• an inadequately prepared wound bed, such as one that needs to be debrided or that lacks moisture
  • a wound that is too small to allow the negative pressure wound therapy foam dressing to come into contact with the wound bed
  • a freshly debrided wound without adequate hemostasis
  • a devitalized wound with eschar
  • a wound with inadequate circulation
  • a fibrotic wound
  • a desiccated wound.

Any patient who is found to have general contraindications or characteristics that would not favor the use of negative pressure wound therapy should be treated according to the standard recommendations outlined in the AHCPR,33 WOCN,47 and AMDA48,49 pressure ulcer guidelines.

If no contraindications are identified, negative pressure wound therapy can be initiated. As in the surgical arm of the algorithm, the wound is reevaluated every 2 weeks; negative pressure wound therapy is continued and the wound is monitored for improvement or healing at each dressing change.24

When reevaluating a pressure ulcer being treated with negative pressure wound therapy, the practitioner should assess the wound in a systematic, consistent manner, comparing previous observations and keeping the goal of treatment in mind (eg, wound closure, granulation tissue formation, optimization of the patient for a surgical procedure). The examination should include wound size (length, width, and depth) and wound characteristics that describe inflammation, contraction, granulation, epithelialization, devitalized tissue, wound drainage, odor, status of the periwound tissue, and pain. Comparison of wound healing data over time will allow the practitioner to evaluate the overall influence of the therapy and guide future treatment. If a wound fails to progress toward the identified treatment goal after 2 weeks of treatment, negative pressure wound therapy should be stopped and a full assessment of both the patient and the wound should be performed to investigate intrinsic and extrinsic factors that may be impeding the wound healing process.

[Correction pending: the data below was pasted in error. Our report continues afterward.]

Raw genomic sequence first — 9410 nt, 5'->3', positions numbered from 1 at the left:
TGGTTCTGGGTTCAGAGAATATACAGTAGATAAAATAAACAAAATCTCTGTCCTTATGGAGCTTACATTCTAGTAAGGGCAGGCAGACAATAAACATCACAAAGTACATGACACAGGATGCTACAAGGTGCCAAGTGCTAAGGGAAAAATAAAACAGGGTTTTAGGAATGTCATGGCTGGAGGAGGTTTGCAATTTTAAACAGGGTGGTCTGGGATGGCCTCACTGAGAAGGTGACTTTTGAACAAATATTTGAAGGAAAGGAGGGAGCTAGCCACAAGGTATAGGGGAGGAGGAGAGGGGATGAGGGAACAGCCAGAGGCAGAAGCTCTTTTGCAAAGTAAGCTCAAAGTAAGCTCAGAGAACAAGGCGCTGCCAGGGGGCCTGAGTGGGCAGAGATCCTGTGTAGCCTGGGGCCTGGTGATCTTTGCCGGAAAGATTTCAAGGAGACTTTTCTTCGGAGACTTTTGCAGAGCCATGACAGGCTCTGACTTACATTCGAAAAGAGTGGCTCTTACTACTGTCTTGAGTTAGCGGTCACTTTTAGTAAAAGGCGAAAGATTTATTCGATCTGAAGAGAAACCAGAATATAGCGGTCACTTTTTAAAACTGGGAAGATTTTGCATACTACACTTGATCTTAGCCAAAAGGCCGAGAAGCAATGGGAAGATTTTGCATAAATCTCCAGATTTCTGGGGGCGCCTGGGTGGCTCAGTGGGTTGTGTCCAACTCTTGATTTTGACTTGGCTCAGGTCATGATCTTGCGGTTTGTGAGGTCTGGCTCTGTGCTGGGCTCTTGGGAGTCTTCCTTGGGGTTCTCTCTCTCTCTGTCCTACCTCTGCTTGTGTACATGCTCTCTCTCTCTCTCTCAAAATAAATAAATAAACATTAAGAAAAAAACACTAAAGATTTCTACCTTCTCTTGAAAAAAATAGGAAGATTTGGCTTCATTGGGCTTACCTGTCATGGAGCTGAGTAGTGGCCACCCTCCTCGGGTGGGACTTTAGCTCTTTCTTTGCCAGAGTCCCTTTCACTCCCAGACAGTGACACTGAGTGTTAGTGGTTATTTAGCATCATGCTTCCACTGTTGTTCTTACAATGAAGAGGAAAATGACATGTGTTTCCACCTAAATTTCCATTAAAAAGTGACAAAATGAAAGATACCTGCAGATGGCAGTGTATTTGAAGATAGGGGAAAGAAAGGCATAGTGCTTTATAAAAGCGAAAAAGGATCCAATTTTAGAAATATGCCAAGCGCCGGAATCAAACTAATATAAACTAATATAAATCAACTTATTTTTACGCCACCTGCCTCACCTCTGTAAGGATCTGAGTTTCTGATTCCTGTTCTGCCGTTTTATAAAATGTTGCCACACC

In the United States alone, the wound care market generates an annual revenue of $10 to $15 billion, depending on which products and services are included.50 These figures underscore the impact wound healing technology has made, and shed light on the overwhelming number of people requiring wound care and the enormous costs associated with treatment. Continued research, clinical trials, and cost analysis should be forthcoming on the subject of wound care, including negative pressure wound therapy.

Pressure ulcer treatment is costly, although the exact costs have not been definitively demonstrated; it is unlikely that they will ever be precise given the diversity of the individuals requiring care. However, continued diligence toward cost-efficient wound care depends on further research. Multiple cost-analysis projects are under way in an effort to validate previous studies that have suggested the cost effectiveness of negative pressure wound therapy. In addition, multiple clinical trials are ongoing to more definitively delineate care of patients with pressure ulcers who are being treated with negative pressure wound therapy.